She met her two “Unplugged” co-hosts through a mutual friend on Facebook. Amy Gurowitz lives in New Jersey, Stuart Schlossman in Florida. “Unplugged” serves as a platform for three shows that delve into medicine and research, highlight individuals with MS and – in “2 MS Chicks” – address everyday life with the disease. A teaser for a January episode of “Chicks”: “Amy and Deanna discuss Deanna’s latest neuro appt. – and do you keep track of your lesions?”
Kirkpatrick uses her iPhone to record shows and her laptop and free software to edit them.
The podcasts offer a forum that seeks to root reliable answers from the chaff – in an audio format, which Kirkpatrick said is important: Many MS patients suffer from blindness or visual disturbances. For Kirkpatrick, it’s blurriness that comes and goes.
The shows often cover topics gaining traction online, including in MS chat rooms. Kirkpatrick said she considers it her job to find answers that will help other patients make their own medical decisions. She includes questions gathered online from listeners.
With her experience in pharmaceutical sales, she’s not afraid to talk to doctors or gauge the importance of a new study.
A volunteer patient advocate for drugmaker Teva Neuroscience – she talks with recently diagnosed patients and health care workers about MS therapies – her connections make it easier to book specialists and researchers as guests.
“I have a lot of questions to ask these neurologists, and so does everyone else,” Kirkpatrick said. “In a sense, I really get to do what I love, and that’s finding the answers – what’s the bottom line?”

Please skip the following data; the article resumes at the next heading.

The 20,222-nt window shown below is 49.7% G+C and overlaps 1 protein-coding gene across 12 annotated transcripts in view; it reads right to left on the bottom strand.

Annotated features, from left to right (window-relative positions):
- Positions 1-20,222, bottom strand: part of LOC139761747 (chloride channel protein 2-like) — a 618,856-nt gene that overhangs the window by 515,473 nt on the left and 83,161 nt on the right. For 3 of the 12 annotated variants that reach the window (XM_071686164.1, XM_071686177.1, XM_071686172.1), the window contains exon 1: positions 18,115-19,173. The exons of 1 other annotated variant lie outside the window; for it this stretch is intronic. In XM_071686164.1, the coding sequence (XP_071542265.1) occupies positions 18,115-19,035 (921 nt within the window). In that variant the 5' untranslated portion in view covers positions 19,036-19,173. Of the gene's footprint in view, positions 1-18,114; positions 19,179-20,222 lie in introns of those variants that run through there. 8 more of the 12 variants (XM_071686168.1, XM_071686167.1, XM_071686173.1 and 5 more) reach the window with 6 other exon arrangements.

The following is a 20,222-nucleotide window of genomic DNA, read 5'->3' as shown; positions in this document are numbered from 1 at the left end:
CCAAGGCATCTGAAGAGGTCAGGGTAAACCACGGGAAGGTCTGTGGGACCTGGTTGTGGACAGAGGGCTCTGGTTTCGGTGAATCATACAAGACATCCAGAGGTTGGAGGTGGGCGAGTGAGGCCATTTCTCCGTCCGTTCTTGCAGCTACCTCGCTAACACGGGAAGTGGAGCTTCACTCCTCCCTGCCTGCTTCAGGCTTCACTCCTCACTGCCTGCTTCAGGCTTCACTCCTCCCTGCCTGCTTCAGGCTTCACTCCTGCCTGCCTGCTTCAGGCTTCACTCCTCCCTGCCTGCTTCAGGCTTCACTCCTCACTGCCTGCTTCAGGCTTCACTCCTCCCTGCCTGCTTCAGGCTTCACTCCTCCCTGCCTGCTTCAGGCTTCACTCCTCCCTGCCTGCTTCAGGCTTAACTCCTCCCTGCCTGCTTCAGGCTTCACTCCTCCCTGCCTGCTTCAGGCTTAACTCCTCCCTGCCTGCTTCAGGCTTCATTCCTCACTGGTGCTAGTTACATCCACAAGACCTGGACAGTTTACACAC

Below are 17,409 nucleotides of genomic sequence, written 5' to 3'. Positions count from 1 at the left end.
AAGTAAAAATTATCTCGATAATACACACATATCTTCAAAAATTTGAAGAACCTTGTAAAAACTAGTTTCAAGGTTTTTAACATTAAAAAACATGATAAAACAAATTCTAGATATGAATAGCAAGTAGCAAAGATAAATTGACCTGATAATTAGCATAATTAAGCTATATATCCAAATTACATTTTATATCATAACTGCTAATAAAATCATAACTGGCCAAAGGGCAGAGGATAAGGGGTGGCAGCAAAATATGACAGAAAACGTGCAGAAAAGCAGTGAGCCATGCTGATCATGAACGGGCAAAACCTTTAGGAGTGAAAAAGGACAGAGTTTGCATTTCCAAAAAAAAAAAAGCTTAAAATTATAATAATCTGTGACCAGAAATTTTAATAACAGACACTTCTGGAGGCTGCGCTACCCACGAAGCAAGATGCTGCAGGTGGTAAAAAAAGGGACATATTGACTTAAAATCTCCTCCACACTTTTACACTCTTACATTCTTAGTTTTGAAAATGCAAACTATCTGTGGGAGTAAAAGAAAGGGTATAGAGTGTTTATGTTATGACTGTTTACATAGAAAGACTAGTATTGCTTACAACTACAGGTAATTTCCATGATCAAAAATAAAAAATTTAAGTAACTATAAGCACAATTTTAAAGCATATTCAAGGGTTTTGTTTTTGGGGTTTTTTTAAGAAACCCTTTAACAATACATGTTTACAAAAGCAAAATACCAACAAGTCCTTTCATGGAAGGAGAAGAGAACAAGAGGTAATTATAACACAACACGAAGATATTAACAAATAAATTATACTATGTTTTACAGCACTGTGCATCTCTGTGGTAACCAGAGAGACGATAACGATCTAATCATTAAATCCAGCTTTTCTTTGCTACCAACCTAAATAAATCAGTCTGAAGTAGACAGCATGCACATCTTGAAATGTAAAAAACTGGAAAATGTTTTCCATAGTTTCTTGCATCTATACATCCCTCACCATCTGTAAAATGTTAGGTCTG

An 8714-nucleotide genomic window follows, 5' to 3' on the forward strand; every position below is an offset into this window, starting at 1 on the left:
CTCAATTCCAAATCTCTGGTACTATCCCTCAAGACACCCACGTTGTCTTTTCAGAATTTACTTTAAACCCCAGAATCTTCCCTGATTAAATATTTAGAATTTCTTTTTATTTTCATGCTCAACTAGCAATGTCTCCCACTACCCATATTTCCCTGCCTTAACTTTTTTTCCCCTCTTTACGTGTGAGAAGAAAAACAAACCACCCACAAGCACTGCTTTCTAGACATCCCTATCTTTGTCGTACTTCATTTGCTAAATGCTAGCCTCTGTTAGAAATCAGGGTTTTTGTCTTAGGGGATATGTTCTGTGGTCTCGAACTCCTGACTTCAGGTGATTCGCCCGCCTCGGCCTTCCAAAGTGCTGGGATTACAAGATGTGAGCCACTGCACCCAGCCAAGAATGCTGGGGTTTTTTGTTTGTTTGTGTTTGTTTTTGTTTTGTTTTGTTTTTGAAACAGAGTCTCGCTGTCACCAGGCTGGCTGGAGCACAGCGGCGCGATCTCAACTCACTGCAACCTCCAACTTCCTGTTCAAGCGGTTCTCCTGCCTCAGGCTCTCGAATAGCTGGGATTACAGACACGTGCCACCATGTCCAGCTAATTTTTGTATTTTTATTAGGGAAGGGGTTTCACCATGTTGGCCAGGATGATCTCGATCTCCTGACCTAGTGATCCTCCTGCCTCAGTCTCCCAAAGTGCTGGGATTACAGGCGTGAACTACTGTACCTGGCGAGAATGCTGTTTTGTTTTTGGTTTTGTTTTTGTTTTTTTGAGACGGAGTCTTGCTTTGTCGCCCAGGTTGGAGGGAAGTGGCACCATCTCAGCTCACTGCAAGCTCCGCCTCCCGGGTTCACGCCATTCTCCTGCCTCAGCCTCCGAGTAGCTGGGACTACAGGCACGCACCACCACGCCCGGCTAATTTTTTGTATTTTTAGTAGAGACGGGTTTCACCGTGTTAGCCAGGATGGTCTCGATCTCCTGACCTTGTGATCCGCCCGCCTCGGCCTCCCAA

For one recent show, Kirkpatrick and Schlossman interviewed Dr. Terry Wahls, the doctor with multiple sclerosis who’s been the subject of buzz for her experience in using vitamins and nutrition to reverse her declining health, enabling her rise from a tilt-recline wheelchair to a bicycle.
Often, Kirkpatrick said, the buzz left out an important detail: Wahls has continued to use pharmaceuticals, in addition to the specialized diet often credited with her improvement, which she confirmed on an “Unplugged” podcast.
The highest rated show so far, with more than 6,000 “listens,” featured a psychologist.
“We talked about suicide, depression, all the hard-to-talk-about topics with MS,” Kirkpatrick said.
Among Kirkpatrick’s favorite shows was one called “Winning the Disability Challenge.”
If getting a diagnosis of MS – and then losing your job and your home and your money, and then feeling on some days trapped inside your body – is like having your house burn down, then “winning the disability challenge” is like rebuilding it, Kirkpatrick said.
“It’s refinding that purpose and passion you have for life,” she said, “what is in your life that makes you want to be in it – and creating that.”
Her new role on the air – on the Internet – is Kirkpatrick’s rebuilt house, she said.
“Setting goals every day for myself and focusing on what I can do, versus what I can’t do, is really important when you have any kind of chronic disease,” she said. “It’s really – the word I’m trying to think of, and this is where my MS brain kind of kicks in – I guess hope. You really hang on to hope.”